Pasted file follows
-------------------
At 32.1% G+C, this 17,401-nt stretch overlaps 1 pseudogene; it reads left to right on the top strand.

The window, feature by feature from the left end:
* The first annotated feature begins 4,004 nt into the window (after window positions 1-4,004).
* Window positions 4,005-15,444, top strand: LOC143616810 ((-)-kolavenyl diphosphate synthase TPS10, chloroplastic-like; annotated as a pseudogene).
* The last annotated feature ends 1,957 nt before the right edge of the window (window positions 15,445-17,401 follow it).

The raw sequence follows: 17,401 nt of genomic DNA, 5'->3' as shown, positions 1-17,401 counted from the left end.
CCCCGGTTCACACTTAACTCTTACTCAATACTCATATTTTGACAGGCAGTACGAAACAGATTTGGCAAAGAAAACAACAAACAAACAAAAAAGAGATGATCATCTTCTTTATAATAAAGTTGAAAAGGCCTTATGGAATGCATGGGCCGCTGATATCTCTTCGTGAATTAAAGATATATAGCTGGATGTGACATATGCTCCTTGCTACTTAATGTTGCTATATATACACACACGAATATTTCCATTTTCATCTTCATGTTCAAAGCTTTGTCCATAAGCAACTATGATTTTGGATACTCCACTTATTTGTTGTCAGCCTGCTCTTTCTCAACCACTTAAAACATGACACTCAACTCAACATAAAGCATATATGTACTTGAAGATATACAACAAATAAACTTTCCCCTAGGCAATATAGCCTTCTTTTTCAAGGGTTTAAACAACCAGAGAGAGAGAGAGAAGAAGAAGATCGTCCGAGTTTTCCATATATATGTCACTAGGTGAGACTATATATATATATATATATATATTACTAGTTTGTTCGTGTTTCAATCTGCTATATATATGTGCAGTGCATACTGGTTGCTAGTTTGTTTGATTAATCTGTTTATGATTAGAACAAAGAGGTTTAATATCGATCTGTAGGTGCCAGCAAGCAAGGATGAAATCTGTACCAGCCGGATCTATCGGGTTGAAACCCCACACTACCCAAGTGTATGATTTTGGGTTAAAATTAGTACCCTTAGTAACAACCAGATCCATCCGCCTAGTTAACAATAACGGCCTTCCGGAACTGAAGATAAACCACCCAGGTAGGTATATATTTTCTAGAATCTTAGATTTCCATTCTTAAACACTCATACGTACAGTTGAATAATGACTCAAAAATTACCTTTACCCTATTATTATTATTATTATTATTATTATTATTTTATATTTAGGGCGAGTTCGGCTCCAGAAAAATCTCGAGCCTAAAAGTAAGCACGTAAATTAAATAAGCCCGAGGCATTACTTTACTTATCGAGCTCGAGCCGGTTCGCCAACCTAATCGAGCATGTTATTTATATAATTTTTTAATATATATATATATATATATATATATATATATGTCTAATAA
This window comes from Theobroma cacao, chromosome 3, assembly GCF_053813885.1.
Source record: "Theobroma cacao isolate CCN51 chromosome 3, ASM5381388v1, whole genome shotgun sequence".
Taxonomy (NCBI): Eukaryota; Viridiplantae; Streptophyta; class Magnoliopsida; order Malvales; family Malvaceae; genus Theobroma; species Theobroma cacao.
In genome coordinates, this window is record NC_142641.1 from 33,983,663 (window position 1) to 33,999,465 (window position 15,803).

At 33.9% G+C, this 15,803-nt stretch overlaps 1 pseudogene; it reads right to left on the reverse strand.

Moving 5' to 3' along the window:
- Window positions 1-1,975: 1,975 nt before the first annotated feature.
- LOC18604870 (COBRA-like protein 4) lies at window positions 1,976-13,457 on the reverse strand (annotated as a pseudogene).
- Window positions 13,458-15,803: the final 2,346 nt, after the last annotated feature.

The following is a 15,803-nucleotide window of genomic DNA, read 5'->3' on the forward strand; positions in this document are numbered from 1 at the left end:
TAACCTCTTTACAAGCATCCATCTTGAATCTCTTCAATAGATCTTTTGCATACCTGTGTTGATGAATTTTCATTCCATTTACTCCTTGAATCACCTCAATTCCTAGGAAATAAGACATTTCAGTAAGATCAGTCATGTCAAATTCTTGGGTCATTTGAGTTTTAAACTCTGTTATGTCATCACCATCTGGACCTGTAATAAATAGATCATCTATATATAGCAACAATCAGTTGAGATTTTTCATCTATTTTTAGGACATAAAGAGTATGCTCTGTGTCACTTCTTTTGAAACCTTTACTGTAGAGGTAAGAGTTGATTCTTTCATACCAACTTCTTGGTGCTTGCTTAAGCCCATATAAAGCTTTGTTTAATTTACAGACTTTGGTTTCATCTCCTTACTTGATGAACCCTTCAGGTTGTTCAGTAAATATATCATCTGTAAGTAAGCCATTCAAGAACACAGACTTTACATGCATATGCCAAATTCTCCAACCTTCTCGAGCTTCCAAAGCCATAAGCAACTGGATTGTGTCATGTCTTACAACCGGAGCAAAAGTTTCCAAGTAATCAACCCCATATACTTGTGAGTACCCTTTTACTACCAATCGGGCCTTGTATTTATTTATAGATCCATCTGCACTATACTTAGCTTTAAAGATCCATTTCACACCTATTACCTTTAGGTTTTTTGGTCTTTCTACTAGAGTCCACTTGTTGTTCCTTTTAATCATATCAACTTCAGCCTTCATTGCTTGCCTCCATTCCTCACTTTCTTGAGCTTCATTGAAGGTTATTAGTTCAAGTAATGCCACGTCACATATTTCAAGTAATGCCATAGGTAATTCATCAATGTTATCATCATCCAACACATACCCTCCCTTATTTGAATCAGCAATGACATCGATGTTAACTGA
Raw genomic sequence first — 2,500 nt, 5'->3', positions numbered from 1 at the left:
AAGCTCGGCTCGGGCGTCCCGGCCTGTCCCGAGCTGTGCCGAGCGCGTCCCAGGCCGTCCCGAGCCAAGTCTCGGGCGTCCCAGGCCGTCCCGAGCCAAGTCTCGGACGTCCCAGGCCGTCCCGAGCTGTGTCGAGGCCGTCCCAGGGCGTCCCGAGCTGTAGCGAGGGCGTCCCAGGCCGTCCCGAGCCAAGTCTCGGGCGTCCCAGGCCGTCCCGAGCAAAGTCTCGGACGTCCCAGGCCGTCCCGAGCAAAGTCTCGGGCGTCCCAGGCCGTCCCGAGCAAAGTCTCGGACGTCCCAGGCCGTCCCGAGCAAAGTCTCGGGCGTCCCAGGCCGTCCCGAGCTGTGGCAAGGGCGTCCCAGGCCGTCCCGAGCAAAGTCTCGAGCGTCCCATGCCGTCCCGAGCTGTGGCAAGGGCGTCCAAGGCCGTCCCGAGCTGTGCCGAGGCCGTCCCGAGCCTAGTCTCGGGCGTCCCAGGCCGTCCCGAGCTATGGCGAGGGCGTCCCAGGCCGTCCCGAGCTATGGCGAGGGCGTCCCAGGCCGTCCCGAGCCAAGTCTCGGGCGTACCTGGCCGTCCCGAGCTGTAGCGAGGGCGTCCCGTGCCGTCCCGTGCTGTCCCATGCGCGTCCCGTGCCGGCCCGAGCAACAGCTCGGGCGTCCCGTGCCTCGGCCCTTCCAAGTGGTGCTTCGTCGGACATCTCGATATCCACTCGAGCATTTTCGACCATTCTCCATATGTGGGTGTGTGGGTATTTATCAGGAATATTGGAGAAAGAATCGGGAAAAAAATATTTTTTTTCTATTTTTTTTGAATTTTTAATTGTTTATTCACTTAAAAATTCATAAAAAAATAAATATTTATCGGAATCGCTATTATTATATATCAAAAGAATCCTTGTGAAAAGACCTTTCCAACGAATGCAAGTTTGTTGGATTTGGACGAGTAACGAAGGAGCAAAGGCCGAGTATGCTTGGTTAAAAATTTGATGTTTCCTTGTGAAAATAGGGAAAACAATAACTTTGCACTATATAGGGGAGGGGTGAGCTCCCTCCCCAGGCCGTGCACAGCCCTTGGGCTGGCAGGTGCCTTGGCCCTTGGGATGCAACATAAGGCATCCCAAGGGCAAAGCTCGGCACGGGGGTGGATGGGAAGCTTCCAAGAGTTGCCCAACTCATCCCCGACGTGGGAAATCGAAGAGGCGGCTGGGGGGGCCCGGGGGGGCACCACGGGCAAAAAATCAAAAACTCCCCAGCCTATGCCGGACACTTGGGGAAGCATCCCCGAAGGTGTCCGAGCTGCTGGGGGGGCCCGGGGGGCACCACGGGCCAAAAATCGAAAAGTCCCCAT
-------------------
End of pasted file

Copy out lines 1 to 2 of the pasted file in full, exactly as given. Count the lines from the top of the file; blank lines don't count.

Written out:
At 32.1% G+C, this 17,401-nt stretch overlaps 1 pseudogene; it reads left to right on the top strand.

The window, feature by feature from the left end: